The United Nations Special Envoy to Libya, Bernardino Leon, said yesterday that Libya is on the verge of economic collapse as rival factions haggle over a political settlement.
Leon, who has been trying for months to reach an agreement to form a national unity government in Libya, added that the United Nations was preparing a new draft for a potential political agreement. The UN hopes to give the draft to the rivalling parties in the first week of June.
There are two governments currently fighting each other in Libya for control of the oil-rich county, one in the East and the other in Tripoli.
Leon said that in the last round of talks in Morocco, the rival groups had agreed on 80 per cent of the agreement and that the negotiators were working on the remaining 20 per cent, which they considered to be the most difficult part.
In a press conference held in Brussels, Leon said that the Libyans understand that the only solution is a political agreement, but that it is difficult to say whether or not it was possible within the next three or four weeks. He warned that Libya was running out of time.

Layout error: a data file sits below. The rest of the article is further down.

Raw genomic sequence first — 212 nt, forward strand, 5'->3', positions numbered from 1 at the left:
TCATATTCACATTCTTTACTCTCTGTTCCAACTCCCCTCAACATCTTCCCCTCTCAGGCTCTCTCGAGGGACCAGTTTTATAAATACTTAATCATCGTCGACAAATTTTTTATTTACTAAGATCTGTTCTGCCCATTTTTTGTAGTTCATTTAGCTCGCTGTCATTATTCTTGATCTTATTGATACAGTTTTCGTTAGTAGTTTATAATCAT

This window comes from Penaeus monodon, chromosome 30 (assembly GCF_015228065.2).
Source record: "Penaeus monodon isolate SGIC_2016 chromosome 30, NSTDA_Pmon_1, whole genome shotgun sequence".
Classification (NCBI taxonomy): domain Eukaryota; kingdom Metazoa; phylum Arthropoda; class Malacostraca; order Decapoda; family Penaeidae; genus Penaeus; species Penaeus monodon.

“Libya is on the verge of economic and financial collapse. It is facing huge security threats because of the civil war but also…because of the Daesh threat,” he said, in reference to the Islamic State (ISIS) organisation.
Leon added, “Libya’s economic collapse is a real possibility. Recently, I met with the governor of the central bank. The situation is very difficult in terms of Libyan finances.”
Libya is high on the European Union’s agenda because thousands of refugees fleeing from the conflicts in the Middle East and Africa are using Libya as a starting point for dangerous Mediterranean voyages in an attempt to reach Europe.
European countries are working on preparing a UN Security Council resolution authorising a planned EU mission to destroy migrant traffickers’ boats off the Libyan coast.
Russia, which possesses the right to a Security Council veto, has said that destroying the boats would be a measure that is too extreme, while UN Secretary General Ban Ki-moon has also said such action could deprive people of their livelihoods.
“I think we should not dwell on this element of destruction. It is about being effective in fighting these mafias,” Leon said.